Speaking at an Istanbul fair Sept. 13, Turkish Industry and Technology Minister Mustafa Varank — a long-time chief adviser to President Recep Tayyip Erdogan before joining the Cabinet after the June elections — lamented that the country was “unfortunately losing its qualified human resources through brain drain.” It was a rather remarkable statement, for such admissions are rare in Turkish government quarters.
Varank’s statement is backed by newly released official statistics that speak of an accelerating, dramatic brain drain that is stripping Turkey of its well-educated youth — the sole strategic asset the country has for any quest of global competitiveness and prosperity. According to migration data released Sept. 6 by the Turkish Statistical Institute, the number of Turks emigrating due to “economic, political, social and cultural” reasons increased 42.5% to reach 253,640 in 2017. More than 42% of those emigrants were aged 25-34, and 57% were from big cities such as Istanbul, Ankara, Antalya, Bursa and Izmir. In other words, roughly half of the those leaving Turkey are young urban people.
The staggering 42.5% increase in emigration last year stems from the political watersheds in 2016 and 2017. The failed coup attempt on July 15, 2016, and the ensuing state of emergency resulted in severe restrictions on rights and freedoms. Then came the April 16, 2017, constitutional referendum, in which an authoritarian presidential regime was narrowly approved. Erdogan’s victory in the June 24 elections, which completed the transition to the new regime, and the ensuing economic downturn are expected to further accelerate the emigration wave.
This gloomy forecast is backed by the findings of a recent survey that polling company Istanbul Economic Research shared with Al-Monitor. The survey, conducted in August among 2,500 respondents across Turkey, asked young people aged 24-35 what investment they would make if they had 5 million Turkish liras ($780,000). Some 10% of respondents said they would start a business abroad; another 8% said they would buy a home abroad. Company director Can Selcuki believes that “the impact of worsening economic conditions on the cost of living and the labor market will increase the young white-collars’ motivation to leave.”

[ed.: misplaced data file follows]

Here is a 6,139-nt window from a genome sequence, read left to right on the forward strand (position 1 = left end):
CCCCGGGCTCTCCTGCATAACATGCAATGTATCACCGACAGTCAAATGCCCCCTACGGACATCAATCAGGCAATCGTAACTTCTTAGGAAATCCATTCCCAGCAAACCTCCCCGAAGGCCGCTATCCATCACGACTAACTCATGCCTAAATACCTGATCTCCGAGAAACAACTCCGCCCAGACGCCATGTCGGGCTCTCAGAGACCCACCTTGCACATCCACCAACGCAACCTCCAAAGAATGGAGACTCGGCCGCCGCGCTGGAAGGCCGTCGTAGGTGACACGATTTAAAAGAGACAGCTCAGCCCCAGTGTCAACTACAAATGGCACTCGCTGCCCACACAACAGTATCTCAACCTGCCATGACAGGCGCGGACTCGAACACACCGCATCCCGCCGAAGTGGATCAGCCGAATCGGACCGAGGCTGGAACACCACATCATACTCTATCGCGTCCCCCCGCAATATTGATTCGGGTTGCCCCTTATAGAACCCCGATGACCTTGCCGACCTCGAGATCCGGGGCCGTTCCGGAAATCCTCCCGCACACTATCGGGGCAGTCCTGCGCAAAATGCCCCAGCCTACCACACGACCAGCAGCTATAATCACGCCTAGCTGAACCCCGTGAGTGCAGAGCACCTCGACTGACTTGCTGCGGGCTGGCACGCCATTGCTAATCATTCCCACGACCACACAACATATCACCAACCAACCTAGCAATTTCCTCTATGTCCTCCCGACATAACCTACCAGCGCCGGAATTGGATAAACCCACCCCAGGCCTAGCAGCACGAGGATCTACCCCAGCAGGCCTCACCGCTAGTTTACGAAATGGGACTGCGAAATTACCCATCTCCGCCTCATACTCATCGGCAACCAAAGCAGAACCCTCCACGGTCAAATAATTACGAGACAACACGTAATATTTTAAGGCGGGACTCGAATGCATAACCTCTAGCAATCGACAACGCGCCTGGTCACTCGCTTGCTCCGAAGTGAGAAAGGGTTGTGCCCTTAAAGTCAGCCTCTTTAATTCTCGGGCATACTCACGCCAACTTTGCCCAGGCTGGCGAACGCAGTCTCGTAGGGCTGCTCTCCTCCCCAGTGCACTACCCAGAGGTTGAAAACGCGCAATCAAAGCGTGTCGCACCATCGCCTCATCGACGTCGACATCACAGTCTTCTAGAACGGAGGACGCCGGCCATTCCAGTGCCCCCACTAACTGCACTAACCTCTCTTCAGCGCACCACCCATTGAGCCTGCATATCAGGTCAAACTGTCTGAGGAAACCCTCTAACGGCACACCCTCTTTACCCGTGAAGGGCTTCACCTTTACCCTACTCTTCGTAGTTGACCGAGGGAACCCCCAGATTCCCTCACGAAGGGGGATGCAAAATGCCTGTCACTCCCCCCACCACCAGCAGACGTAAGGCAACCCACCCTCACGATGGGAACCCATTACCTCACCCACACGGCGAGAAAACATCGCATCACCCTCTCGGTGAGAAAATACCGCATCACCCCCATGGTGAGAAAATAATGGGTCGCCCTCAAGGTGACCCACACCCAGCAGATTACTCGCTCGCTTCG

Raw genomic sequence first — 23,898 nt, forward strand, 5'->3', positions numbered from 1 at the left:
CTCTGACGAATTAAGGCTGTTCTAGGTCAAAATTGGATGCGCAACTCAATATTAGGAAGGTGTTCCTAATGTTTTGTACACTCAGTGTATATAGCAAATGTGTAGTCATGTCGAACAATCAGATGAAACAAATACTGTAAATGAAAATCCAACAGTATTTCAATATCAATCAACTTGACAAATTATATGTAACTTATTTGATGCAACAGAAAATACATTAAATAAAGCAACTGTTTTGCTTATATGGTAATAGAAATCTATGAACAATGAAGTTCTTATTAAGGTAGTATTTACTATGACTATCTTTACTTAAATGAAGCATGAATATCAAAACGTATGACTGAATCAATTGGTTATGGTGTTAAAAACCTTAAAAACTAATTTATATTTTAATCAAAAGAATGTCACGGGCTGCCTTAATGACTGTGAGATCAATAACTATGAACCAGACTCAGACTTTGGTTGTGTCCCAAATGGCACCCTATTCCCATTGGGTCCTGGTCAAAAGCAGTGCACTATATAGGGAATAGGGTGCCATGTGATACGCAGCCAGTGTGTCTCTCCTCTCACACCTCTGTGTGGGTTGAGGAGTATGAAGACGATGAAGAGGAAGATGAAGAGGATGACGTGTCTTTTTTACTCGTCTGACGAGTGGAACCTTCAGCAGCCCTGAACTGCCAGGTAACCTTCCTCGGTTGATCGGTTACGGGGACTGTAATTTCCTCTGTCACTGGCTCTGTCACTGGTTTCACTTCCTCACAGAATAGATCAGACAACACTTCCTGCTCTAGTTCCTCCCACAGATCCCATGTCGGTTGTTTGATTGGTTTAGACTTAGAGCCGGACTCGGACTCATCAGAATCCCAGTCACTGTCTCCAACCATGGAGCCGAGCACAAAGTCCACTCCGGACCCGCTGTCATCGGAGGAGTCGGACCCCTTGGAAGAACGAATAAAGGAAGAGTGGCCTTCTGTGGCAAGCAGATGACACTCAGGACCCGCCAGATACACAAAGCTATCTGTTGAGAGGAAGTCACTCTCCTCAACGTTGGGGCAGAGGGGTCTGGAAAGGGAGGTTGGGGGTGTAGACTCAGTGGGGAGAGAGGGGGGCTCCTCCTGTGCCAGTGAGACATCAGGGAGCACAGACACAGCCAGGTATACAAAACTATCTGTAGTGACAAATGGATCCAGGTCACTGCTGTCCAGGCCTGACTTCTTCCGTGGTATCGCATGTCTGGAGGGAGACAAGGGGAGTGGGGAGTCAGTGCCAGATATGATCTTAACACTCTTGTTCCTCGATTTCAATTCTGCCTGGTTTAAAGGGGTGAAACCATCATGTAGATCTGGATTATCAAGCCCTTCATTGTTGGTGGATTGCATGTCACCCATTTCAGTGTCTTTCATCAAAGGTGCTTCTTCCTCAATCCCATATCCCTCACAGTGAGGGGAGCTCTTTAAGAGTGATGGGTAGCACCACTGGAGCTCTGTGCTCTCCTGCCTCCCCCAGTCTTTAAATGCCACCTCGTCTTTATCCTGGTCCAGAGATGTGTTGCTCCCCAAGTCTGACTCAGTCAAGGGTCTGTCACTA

Many of those leaving Turkey belong to the young generation that became politicized during the mass anti-government protests in Turkey in the summer of 2013, which came to be known historically as the “Gezi resistance.” The protest movement was triggered by a plan to build a shopping mall in the place of Gezi Park on Istanbul’s iconic Taksim Square, replicating Ottoman barracks that stood there until 1940. As earth-moving machines moved in, police clamped down on a small group of environmentalists camping in the park, igniting street demonstrations across the country for weeks. The well-educated young professionals who took to the streets spontaneously in the early days of the protests came to be known as the “Gezi generation.”
Sercan Celebi, a leading founder of Vote and Beyond — a Gezi-inspired civic initiative dedicated to election integrity — described a sense of despair among the Gezi generation. “Those who took to the streets with various motivations during the Gezi protests are now leaving the country because they are left with no other democratic channel to display their indignation. Since the street is no longer an alternative, abroad has become ‘the street,’” Celebi told Al-Monitor.
He added, “This is a productive generation that has truly equipped itself with science and technology and is capable of preparing the country for a new future and providing added value. They have lost hope in both the government and the opposition. Their dreams hardly mesh with the dream the [current] decision-makers have for the country, which is a totalitarian and isolationist dream that says ‘I want everything for myself, even if I settle for less.’”